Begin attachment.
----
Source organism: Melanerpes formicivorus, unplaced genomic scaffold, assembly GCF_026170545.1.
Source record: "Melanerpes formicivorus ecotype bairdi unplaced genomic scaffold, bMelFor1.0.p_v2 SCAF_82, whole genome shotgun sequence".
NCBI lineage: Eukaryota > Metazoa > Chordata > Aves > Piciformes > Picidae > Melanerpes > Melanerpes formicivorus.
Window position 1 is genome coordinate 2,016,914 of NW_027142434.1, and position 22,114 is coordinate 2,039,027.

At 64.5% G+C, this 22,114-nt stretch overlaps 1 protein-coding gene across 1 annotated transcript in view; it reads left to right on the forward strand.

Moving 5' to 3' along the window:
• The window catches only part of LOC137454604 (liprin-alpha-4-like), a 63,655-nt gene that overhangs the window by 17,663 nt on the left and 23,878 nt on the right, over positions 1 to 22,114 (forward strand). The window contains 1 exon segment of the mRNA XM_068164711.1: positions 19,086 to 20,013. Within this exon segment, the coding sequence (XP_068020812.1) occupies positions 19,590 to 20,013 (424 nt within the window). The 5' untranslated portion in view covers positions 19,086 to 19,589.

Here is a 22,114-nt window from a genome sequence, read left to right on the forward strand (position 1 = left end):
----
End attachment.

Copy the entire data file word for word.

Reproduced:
Source organism: Melanerpes formicivorus, unplaced genomic scaffold, assembly GCF_026170545.1.
Source record: "Melanerpes formicivorus ecotype bairdi unplaced genomic scaffold, bMelFor1.0.p_v2 SCAF_82, whole genome shotgun sequence".
NCBI lineage: Eukaryota > Metazoa > Chordata > Aves > Piciformes > Picidae > Melanerpes > Melanerpes formicivorus.
Window position 1 is genome coordinate 2,016,914 of NW_027142434.1, and position 22,114 is coordinate 2,039,027.

At 64.5% G+C, this 22,114-nt stretch overlaps 1 protein-coding gene across 1 annotated transcript in view; it reads left to right on the forward strand.

Moving 5' to 3' along the window:
• The window catches only part of LOC137454604 (liprin-alpha-4-like), a 63,655-nt gene that overhangs the window by 17,663 nt on the left and 23,878 nt on the right, over positions 1 to 22,114 (forward strand). The window contains 1 exon segment of the mRNA XM_068164711.1: positions 19,086 to 20,013. Within this exon segment, the coding sequence (XP_068020812.1) occupies positions 19,590 to 20,013 (424 nt within the window). The 5' untranslated portion in view covers positions 19,086 to 19,589.

Here is a 22,114-nt window from a genome sequence, read left to right on the forward strand (position 1 = left end):